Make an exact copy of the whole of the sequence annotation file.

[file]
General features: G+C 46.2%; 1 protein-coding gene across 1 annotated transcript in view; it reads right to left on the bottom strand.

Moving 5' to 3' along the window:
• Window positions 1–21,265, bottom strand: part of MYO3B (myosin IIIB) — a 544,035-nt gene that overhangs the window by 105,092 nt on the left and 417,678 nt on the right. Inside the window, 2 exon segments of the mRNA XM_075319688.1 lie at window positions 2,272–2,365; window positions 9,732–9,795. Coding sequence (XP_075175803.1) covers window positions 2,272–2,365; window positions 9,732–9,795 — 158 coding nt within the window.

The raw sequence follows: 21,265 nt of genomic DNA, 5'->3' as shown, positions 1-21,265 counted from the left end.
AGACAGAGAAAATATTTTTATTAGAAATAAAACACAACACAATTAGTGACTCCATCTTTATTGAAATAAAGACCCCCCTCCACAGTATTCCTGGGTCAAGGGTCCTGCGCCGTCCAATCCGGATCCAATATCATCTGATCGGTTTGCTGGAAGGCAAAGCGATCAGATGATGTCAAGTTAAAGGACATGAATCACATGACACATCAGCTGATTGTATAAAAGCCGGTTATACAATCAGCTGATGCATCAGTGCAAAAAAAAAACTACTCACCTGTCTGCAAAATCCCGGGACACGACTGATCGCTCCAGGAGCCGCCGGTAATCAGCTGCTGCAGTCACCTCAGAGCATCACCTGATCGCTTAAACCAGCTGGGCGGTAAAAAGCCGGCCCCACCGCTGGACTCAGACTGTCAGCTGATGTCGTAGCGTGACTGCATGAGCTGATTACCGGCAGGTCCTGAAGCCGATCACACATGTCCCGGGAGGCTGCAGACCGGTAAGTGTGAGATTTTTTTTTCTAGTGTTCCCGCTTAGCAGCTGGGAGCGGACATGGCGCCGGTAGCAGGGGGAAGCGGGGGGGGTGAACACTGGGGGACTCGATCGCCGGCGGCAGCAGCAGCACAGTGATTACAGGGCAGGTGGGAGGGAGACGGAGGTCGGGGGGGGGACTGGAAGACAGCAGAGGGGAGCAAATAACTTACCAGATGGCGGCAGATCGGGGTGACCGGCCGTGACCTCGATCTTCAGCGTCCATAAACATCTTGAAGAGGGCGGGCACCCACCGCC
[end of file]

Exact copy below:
General features: G+C 46.2%; 1 protein-coding gene across 1 annotated transcript in view; it reads right to left on the bottom strand.

Moving 5' to 3' along the window:
• Window positions 1–21,265, bottom strand: part of MYO3B (myosin IIIB) — a 544,035-nt gene that overhangs the window by 105,092 nt on the left and 417,678 nt on the right. Inside the window, 2 exon segments of the mRNA XM_075319688.1 lie at window positions 2,272–2,365; window positions 9,732–9,795. Coding sequence (XP_075175803.1) covers window positions 2,272–2,365; window positions 9,732–9,795 — 158 coding nt within the window.

The raw sequence follows: 21,265 nt of genomic DNA, 5'->3' as shown, positions 1-21,265 counted from the left end.
AGACAGAGAAAATATTTTTATTAGAAATAAAACACAACACAATTAGTGACTCCATCTTTATTGAAATAAAGACCCCCCTCCACAGTATTCCTGGGTCAAGGGTCCTGCGCCGTCCAATCCGGATCCAATATCATCTGATCGGTTTGCTGGAAGGCAAAGCGATCAGATGATGTCAAGTTAAAGGACATGAATCACATGACACATCAGCTGATTGTATAAAAGCCGGTTATACAATCAGCTGATGCATCAGTGCAAAAAAAAAACTACTCACCTGTCTGCAAAATCCCGGGACACGACTGATCGCTCCAGGAGCCGCCGGTAATCAGCTGCTGCAGTCACCTCAGAGCATCACCTGATCGCTTAAACCAGCTGGGCGGTAAAAAGCCGGCCCCACCGCTGGACTCAGACTGTCAGCTGATGTCGTAGCGTGACTGCATGAGCTGATTACCGGCAGGTCCTGAAGCCGATCACACATGTCCCGGGAGGCTGCAGACCGGTAAGTGTGAGATTTTTTTTTCTAGTGTTCCCGCTTAGCAGCTGGGAGCGGACATGGCGCCGGTAGCAGGGGGAAGCGGGGGGGGTGAACACTGGGGGACTCGATCGCCGGCGGCAGCAGCAGCACAGTGATTACAGGGCAGGTGGGAGGGAGACGGAGGTCGGGGGGGGGACTGGAAGACAGCAGAGGGGAGCAAATAACTTACCAGATGGCGGCAGATCGGGGTGACCGGCCGTGACCTCGATCTTCAGCGTCCATAAACATCTTGAAGAGGGCGGGCACCCACCGCC